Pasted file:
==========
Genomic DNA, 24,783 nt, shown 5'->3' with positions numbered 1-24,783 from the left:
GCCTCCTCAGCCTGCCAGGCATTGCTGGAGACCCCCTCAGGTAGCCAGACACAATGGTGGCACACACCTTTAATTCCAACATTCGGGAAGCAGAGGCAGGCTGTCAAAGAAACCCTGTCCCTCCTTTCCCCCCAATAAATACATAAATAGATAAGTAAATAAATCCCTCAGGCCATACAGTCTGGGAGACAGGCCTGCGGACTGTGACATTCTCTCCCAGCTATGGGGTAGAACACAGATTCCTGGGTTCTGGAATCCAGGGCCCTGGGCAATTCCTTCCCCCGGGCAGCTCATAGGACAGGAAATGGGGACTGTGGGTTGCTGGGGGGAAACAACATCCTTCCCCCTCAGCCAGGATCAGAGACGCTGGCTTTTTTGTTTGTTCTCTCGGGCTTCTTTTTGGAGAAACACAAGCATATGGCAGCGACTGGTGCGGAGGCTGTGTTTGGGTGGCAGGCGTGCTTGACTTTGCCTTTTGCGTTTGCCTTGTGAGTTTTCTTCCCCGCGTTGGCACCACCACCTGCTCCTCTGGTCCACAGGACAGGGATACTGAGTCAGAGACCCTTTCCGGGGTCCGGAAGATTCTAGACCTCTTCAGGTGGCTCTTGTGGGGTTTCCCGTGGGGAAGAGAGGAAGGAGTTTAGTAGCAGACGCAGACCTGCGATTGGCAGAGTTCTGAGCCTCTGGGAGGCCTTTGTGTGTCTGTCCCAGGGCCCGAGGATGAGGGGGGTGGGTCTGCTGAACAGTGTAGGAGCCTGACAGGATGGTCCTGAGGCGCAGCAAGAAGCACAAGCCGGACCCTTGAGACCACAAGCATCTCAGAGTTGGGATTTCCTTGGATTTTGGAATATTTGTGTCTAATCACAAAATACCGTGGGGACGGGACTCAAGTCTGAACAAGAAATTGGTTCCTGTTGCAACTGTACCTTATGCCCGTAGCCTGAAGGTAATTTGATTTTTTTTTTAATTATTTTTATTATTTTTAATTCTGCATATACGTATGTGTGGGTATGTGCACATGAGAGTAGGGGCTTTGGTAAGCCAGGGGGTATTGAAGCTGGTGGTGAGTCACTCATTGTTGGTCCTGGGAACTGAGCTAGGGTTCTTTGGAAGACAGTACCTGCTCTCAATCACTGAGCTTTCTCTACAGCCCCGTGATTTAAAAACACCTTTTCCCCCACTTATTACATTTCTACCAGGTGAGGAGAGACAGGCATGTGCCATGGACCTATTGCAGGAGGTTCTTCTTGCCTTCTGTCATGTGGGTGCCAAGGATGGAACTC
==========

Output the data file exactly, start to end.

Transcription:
Genomic DNA, 24,783 nt, shown 5'->3' with positions numbered 1-24,783 from the left:
GCCTCCTCAGCCTGCCAGGCATTGCTGGAGACCCCCTCAGGTAGCCAGACACAATGGTGGCACACACCTTTAATTCCAACATTCGGGAAGCAGAGGCAGGCTGTCAAAGAAACCCTGTCCCTCCTTTCCCCCCAATAAATACATAAATAGATAAGTAAATAAATCCCTCAGGCCATACAGTCTGGGAGACAGGCCTGCGGACTGTGACATTCTCTCCCAGCTATGGGGTAGAACACAGATTCCTGGGTTCTGGAATCCAGGGCCCTGGGCAATTCCTTCCCCCGGGCAGCTCATAGGACAGGAAATGGGGACTGTGGGTTGCTGGGGGGAAACAACATCCTTCCCCCTCAGCCAGGATCAGAGACGCTGGCTTTTTTGTTTGTTCTCTCGGGCTTCTTTTTGGAGAAACACAAGCATATGGCAGCGACTGGTGCGGAGGCTGTGTTTGGGTGGCAGGCGTGCTTGACTTTGCCTTTTGCGTTTGCCTTGTGAGTTTTCTTCCCCGCGTTGGCACCACCACCTGCTCCTCTGGTCCACAGGACAGGGATACTGAGTCAGAGACCCTTTCCGGGGTCCGGAAGATTCTAGACCTCTTCAGGTGGCTCTTGTGGGGTTTCCCGTGGGGAAGAGAGGAAGGAGTTTAGTAGCAGACGCAGACCTGCGATTGGCAGAGTTCTGAGCCTCTGGGAGGCCTTTGTGTGTCTGTCCCAGGGCCCGAGGATGAGGGGGGTGGGTCTGCTGAACAGTGTAGGAGCCTGACAGGATGGTCCTGAGGCGCAGCAAGAAGCACAAGCCGGACCCTTGAGACCACAAGCATCTCAGAGTTGGGATTTCCTTGGATTTTGGAATATTTGTGTCTAATCACAAAATACCGTGGGGACGGGACTCAAGTCTGAACAAGAAATTGGTTCCTGTTGCAACTGTACCTTATGCCCGTAGCCTGAAGGTAATTTGATTTTTTTTTTAATTATTTTTATTATTTTTAATTCTGCATATACGTATGTGTGGGTATGTGCACATGAGAGTAGGGGCTTTGGTAAGCCAGGGGGTATTGAAGCTGGTGGTGAGTCACTCATTGTTGGTCCTGGGAACTGAGCTAGGGTTCTTTGGAAGACAGTACCTGCTCTCAATCACTGAGCTTTCTCTACAGCCCCGTGATTTAAAAACACCTTTTCCCCCACTTATTACATTTCTACCAGGTGAGGAGAGACAGGCATGTGCCATGGACCTATTGCAGGAGGTTCTTCTTGCCTTCTGTCATGTGGGTGCCAAGGATGGAACTC